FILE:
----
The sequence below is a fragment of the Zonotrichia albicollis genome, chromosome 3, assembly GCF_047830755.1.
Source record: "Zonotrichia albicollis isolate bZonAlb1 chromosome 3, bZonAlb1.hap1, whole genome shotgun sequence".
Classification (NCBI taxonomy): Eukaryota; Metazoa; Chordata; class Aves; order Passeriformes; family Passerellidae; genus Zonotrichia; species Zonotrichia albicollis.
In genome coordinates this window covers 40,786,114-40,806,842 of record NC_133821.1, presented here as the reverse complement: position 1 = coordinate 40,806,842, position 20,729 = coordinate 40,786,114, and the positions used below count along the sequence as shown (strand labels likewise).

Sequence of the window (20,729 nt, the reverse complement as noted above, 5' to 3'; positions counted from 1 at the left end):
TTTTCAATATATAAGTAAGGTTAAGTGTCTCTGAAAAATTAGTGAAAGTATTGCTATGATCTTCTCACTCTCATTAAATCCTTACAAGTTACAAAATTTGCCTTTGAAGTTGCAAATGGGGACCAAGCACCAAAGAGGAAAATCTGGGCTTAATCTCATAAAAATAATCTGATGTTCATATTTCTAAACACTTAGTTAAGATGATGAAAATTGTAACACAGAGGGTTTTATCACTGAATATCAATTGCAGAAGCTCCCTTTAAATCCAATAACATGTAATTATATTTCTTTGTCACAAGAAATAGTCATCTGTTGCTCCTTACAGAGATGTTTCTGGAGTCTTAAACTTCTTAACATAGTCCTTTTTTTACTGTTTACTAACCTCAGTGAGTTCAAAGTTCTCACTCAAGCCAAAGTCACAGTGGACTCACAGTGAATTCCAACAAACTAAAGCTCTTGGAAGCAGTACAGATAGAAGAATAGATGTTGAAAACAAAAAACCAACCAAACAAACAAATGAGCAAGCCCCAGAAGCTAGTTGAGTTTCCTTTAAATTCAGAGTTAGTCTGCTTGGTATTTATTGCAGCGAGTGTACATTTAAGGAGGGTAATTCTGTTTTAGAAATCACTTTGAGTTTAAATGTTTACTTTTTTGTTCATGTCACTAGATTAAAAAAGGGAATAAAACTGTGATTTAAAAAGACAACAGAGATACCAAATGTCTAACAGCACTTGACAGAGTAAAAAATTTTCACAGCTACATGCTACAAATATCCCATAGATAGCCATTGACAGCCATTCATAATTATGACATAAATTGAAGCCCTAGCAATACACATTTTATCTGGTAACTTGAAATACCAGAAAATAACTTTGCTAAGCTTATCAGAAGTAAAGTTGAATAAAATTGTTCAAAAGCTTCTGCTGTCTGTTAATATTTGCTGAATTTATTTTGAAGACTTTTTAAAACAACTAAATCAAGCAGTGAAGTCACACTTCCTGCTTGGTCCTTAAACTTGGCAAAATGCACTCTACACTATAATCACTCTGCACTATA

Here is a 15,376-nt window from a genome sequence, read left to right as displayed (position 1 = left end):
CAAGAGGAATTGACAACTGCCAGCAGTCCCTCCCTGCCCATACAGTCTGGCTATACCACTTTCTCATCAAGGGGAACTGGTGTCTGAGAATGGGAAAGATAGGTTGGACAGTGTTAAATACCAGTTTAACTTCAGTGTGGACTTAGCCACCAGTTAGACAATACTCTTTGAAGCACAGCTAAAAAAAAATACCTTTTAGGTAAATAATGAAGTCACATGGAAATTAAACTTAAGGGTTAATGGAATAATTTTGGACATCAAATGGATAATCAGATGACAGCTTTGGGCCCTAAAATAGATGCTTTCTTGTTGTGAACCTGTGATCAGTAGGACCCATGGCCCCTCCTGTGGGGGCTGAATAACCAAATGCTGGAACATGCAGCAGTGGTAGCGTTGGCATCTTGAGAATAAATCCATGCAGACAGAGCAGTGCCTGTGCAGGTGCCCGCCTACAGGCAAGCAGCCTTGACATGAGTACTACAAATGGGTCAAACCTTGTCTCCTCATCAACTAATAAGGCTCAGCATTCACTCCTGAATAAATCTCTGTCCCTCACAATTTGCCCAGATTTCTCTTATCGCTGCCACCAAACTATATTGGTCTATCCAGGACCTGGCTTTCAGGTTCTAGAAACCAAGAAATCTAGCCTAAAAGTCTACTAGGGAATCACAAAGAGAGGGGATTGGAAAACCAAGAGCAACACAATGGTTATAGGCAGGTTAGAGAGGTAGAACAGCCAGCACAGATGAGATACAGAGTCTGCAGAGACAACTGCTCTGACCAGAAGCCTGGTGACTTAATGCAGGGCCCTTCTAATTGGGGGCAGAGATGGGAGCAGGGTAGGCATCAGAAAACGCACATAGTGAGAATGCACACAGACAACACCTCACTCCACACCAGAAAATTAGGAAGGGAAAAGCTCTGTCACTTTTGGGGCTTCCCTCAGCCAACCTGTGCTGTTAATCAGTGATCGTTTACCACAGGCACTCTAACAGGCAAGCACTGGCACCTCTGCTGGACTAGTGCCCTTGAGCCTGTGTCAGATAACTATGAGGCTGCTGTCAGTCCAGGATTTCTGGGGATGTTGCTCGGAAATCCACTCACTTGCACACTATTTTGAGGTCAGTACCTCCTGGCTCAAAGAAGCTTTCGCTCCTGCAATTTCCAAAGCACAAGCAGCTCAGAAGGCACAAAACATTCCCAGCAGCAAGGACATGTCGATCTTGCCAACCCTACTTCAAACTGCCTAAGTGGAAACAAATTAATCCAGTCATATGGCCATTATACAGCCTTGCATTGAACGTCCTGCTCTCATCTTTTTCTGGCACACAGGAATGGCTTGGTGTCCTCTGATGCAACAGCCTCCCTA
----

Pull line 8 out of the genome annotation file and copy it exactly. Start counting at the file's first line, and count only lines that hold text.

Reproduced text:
CAAGAGGAATTGACAACTGCCAGCAGTCCCTCCCTGCCCATACAGTCTGGCTATACCACTTTCTCATCAAGGGGAACTGGTGTCTGAGAATGGGAAAGATAGGTTGGACAGTGTTAAATACCAGTTTAACTTCAGTGTGGACTTAGCCACCAGTTAGACAATACTCTTTGAAGCACAGCTAAAAAAAAATACCTTTTAGGTAAATAATGAAGTCACATGGAAATTAAACTTAAGGGTTAATGGAATAATTTTGGACATCAAATGGATAATCAGATGACAGCTTTGGGCCCTAAAATAGATGCTTTCTTGTTGTGAACCTGTGATCAGTAGGACCCATGGCCCCTCCTGTGGGGGCTGAATAACCAAATGCTGGAACATGCAGCAGTGGTAGCGTTGGCATCTTGAGAATAAATCCATGCAGACAGAGCAGTGCCTGTGCAGGTGCCCGCCTACAGGCAAGCAGCCTTGACATGAGTACTACAAATGGGTCAAACCTTGTCTCCTCATCAACTAATAAGGCTCAGCATTCACTCCTGAATAAATCTCTGTCCCTCACAATTTGCCCAGATTTCTCTTATCGCTGCCACCAAACTATATTGGTCTATCCAGGACCTGGCTTTCAGGTTCTAGAAACCAAGAAATCTAGCCTAAAAGTCTACTAGGGAATCACAAAGAGAGGGGATTGGAAAACCAAGAGCAACACAATGGTTATAGGCAGGTTAGAGAGGTAGAACAGCCAGCACAGATGAGATACAGAGTCTGCAGAGACAACTGCTCTGACCAGAAGCCTGGTGACTTAATGCAGGGCCCTTCTAATTGGGGGCAGAGATGGGAGCAGGGTAGGCATCAGAAAACGCACATAGTGAGAATGCACACAGACAACACCTCACTCCACACCAGAAAATTAGGAAGGGAAAAGCTCTGTCACTTTTGGGGCTTCCCTCAGCCAACCTGTGCTGTTAATCAGTGATCGTTTACCACAGGCACTCTAACAGGCAAGCACTGGCACCTCTGCTGGACTAGTGCCCTTGAGCCTGTGTCAGATAACTATGAGGCTGCTGTCAGTCCAGGATTTCTGGGGATGTTGCTCGGAAATCCACTCACTTGCACACTATTTTGAGGTCAGTACCTCCTGGCTCAAAGAAGCTTTCGCTCCTGCAATTTCCAAAGCACAAGCAGCTCAGAAGGCACAAAACATTCCCAGCAGCAAGGACATGTCGATCTTGCCAACCCTACTTCAAACTGCCTAAGTGGAAACAAATTAATCCAGTCATATGGCCATTATACAGCCTTGCATTGAACGTCCTGCTCTCATCTTTTTCTGGCACACAGGAATGGCTTGGTGTCCTCTGATGCAACAGCCTCCCTA